Watching the World
Violence in the Schools
◆ The National Education Association has revealed that in the United States during the last school year students committed 270,000 school burglaries, 12,000 armed robberies, 9,000 rapes and 100 murders. In reporting such figures, The Wall Street Journal also states that teachers in Arkansas have lobbied for a law permitting gun searches at school, without warrants. Certain schools in Los Angeles reportedly have linked central offices with alarms in the classrooms, in an effort to give teachers better protection.
◆ In January, a Congressional subcommittee reported that some 2.38 million needless surgical operations had been performed in the United States during 1974, resulting in about 11,900 unnecessary deaths. This is said to have cost the public almost $4 billion, of which over $1 billion was spent on needless surgery performed on Medicaid or aged Medicare patients.
Is Aspirin for You?
◆ Writing in the New York Daily News, T. R. Van Dellen, M.D., states: “In a small number of patients using aspirin, a condition develops that is characterized by runny nose, nasal polyps and bronchial asthma.” He also says that “severe reactions may result in shock and death.” Dr. Van Dellen advised an inquirer apparently sensitive to aspirin to avoid even the use of medicines containing it. Medical opinions vary, of course, and matters of treatment must be decided personally.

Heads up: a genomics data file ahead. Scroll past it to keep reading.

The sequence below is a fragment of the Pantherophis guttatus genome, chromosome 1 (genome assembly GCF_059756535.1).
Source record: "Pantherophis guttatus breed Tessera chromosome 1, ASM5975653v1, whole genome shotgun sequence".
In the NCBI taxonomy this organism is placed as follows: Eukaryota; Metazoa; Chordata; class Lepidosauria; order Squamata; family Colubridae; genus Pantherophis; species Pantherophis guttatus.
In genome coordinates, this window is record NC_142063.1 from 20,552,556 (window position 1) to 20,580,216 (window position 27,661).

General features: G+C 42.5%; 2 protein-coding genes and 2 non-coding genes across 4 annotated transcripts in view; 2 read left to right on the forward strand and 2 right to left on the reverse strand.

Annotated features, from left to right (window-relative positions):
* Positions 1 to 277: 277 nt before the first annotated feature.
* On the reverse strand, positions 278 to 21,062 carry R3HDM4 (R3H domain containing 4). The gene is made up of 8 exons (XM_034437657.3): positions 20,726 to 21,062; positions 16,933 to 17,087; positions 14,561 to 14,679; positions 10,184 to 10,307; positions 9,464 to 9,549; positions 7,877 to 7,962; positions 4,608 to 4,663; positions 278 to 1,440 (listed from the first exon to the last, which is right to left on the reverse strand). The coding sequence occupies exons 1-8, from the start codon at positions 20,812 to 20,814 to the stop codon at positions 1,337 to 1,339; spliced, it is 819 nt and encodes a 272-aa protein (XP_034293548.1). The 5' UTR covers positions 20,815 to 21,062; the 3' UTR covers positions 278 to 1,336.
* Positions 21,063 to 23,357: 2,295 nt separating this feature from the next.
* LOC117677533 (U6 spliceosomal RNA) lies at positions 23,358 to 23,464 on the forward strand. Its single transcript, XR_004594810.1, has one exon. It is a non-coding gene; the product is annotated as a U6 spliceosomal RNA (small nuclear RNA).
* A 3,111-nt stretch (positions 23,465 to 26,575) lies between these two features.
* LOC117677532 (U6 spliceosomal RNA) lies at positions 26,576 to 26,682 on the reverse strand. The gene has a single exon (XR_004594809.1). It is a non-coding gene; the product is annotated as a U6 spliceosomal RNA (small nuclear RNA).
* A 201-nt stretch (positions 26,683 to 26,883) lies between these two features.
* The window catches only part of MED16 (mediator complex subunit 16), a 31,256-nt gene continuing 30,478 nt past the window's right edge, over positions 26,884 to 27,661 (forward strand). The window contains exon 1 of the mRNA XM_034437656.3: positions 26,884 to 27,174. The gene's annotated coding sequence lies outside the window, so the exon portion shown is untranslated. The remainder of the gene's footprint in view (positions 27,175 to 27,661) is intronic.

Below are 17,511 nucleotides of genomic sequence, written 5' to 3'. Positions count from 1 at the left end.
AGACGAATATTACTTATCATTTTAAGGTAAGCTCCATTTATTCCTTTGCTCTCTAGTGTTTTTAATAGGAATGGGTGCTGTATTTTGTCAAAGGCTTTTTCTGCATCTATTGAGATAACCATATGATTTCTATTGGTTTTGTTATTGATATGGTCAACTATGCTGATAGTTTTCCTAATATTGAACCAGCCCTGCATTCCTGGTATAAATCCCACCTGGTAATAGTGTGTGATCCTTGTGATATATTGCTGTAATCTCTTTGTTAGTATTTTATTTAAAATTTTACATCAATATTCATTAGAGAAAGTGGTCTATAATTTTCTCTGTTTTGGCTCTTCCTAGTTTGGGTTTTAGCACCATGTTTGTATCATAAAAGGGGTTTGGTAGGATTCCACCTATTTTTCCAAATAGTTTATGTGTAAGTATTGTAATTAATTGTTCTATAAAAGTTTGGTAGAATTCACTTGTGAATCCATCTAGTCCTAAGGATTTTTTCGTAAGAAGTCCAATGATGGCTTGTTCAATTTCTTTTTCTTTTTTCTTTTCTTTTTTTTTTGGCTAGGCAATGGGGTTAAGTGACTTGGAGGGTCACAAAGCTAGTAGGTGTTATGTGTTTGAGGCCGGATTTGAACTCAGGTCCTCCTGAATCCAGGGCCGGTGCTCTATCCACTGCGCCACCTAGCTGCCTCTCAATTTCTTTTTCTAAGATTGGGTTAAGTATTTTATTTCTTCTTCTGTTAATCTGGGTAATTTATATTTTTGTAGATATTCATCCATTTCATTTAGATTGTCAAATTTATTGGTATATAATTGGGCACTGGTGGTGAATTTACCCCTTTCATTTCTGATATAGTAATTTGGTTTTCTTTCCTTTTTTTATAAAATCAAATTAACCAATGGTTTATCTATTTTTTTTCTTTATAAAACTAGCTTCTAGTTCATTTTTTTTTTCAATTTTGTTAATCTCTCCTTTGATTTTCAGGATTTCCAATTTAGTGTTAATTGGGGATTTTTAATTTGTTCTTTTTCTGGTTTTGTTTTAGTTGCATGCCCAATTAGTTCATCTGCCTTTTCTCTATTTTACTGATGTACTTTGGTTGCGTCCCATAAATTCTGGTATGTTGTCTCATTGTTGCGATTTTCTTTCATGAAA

Bible Animals Reappear
◆ Leopards, mountain goats, antelopes and gazelles were among the animals plentiful during Bible times in the territory of modern-day Israel. Through the years, reduced wilderness areas and excessive hunting have resulted in the elimination of certain creatures and a great reduction in the number of others once common in that land. However, Sinai leopards, thought to be extinct, were seen in the Judean Desert about a year ago. More recently, these large cats have appeared also in the Jordan Valley. Some 9 years ago the population of the mountain goat, or ibex, was down to about 300, but protection and breeding have increased its number to possibly 4,000. Israel’s Nature Reserves Authority has promoted the breeding of various kinds of wild animals in captivity. Hence, in a fenced desert area at the Hai Bar Reserve near Eilat are found herds of such animals as the antelope and gazelle.